PCOS – POLYCYSTIC OVARIAN SYNDROME
What is PCOS?
Polycystic ovary syndrome (PCOS) is a hormonal disorder. Depending on diagnostic criteria, 6% to 20% of young women are affected. Features of Polycystic ovary syndrome can be noticed during the early adolescent years. Both normal female features of development and PCOS seem to have irregular menstrual cycles, anovulation, and acne.
Women with this disorder may have infrequent or prolonged menstrual periods or excess male hormone (androgen) levels.
The ovaries may develop numerous small collections of fluid (follicles) and fail to regularly release eggs.
Polycystic ovary syndrome constitutes 90% of anovulation
6-8% of all woman in the reproductive age group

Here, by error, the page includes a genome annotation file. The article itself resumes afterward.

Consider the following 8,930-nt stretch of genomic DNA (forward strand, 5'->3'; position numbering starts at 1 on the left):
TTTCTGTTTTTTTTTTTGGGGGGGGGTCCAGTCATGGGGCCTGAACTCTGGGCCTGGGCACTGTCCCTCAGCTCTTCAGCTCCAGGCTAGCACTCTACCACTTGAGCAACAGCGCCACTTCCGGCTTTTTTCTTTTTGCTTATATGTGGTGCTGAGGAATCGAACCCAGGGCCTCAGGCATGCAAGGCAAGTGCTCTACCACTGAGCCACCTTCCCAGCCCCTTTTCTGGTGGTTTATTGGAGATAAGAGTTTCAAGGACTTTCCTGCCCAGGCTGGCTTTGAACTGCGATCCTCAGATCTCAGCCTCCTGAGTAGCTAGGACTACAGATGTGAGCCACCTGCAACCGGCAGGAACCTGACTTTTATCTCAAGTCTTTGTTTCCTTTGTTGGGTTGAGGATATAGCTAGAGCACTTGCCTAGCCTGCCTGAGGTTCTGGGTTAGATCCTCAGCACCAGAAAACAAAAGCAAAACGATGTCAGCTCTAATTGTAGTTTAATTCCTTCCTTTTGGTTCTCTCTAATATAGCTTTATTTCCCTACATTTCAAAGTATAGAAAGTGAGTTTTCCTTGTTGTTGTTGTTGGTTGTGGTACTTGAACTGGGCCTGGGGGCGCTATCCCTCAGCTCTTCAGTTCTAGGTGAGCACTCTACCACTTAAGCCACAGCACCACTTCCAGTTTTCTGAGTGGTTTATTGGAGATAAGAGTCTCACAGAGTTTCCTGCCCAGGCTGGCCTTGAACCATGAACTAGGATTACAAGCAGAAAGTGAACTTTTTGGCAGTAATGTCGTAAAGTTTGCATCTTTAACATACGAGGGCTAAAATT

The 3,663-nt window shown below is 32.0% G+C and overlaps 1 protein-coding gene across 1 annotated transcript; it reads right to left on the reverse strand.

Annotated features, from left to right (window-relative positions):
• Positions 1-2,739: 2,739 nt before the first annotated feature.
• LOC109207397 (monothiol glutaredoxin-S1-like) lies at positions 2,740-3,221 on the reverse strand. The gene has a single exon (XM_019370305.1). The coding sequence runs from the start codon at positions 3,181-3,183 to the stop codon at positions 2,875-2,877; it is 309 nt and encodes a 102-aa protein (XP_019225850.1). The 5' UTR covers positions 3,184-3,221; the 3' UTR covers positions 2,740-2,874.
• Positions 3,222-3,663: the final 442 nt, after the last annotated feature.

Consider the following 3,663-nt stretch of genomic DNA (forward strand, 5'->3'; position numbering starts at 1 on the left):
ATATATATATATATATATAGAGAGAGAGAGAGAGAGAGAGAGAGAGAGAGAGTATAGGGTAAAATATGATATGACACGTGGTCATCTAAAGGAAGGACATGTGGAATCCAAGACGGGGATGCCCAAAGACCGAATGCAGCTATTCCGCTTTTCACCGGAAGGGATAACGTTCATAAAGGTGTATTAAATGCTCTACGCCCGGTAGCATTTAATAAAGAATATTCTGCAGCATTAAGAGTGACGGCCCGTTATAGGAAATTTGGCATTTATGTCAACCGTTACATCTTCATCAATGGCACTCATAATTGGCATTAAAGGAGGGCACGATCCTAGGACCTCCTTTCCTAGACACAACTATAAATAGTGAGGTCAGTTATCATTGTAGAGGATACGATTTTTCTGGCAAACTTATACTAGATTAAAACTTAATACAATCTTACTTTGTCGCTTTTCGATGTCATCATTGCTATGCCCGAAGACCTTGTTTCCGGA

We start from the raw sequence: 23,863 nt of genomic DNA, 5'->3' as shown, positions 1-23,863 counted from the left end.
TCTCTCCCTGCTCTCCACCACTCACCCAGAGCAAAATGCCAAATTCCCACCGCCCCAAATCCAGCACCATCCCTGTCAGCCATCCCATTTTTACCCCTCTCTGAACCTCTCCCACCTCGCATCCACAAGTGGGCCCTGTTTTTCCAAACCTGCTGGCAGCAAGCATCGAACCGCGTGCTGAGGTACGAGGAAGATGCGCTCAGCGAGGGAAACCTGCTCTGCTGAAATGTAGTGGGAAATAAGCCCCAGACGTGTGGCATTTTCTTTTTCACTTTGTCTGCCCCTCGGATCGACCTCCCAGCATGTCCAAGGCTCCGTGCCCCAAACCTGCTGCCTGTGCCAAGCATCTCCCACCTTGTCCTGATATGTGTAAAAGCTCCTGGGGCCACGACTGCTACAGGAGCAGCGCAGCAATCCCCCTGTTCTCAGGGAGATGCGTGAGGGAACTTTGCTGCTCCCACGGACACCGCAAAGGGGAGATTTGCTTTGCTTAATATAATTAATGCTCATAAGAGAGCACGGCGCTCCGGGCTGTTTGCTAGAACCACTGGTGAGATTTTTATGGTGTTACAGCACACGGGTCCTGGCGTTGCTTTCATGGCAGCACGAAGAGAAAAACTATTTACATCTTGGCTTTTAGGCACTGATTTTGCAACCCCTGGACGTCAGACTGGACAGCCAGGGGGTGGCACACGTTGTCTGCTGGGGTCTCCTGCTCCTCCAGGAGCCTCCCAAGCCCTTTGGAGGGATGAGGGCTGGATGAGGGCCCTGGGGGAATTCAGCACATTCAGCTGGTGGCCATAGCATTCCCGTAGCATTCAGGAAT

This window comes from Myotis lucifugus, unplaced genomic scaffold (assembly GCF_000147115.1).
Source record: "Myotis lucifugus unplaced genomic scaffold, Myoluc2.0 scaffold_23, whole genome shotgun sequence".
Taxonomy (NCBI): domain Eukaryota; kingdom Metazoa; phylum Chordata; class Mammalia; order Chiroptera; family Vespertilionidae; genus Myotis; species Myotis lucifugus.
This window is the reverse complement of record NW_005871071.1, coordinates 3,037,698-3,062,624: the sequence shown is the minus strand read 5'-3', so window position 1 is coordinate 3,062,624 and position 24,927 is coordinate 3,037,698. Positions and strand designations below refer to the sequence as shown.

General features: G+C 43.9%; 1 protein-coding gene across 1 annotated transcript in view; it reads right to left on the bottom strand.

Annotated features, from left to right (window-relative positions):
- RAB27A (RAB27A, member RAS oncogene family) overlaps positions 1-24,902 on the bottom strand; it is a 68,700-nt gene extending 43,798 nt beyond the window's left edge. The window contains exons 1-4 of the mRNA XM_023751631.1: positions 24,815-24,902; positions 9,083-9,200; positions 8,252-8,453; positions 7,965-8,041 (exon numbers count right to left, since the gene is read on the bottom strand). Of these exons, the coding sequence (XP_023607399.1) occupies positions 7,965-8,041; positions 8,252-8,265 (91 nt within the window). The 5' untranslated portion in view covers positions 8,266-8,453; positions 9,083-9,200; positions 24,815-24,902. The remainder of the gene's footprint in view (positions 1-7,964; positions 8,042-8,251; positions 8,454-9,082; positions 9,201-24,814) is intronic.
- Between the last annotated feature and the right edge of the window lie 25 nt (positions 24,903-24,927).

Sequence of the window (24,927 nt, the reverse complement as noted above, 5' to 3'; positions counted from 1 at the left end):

Leading cause of infertility in women
How polycystic ovarian syndrome is diagnosed?
Rotterdam’s criteria for the diagnosis of Polycystic ovary syndrome
Clinical/biochemical evidence of hyperandrogenism
Polycystic ovaries on USG (>12 small antral follicles in an ovary)
Lab-testosterone, SHBG, thyroid prfile, PRL, GTT, lipid profile, FSH, LH, E2
Transvaginal ultrasonography- pco in one or both ovaries, >=12follicles 2-9 mm or increased ovarian volume >10ml
What causes PCOS?
Iatrogenic – surgical, radiotherapy, chemotherapy
X chromosome abnormalities
Infections – herpes, cytomegalovirus
FSH,LH receptor mutations
Impaired Glucose tolerance
Type 2 DM 2
Not all symptoms may be present but the severity of each symptom varies
Long term risks of PCOS
Recurrent pregnancy loss
Ovarian failure after surgery
Obstructive sleep apnea
Clinical representation of women in PCOS
PCOS and infertility
Poor oocyte quality
Effects of hyperinsulinemia
Effects of gestational diabetes and hypertension
Adolescent PCOS management
A simple and healthy diet
Weight reduction,5% in 6 months
Vit – D
Treatment for infertility
5-10% pregnancy rate
Donor oocyte program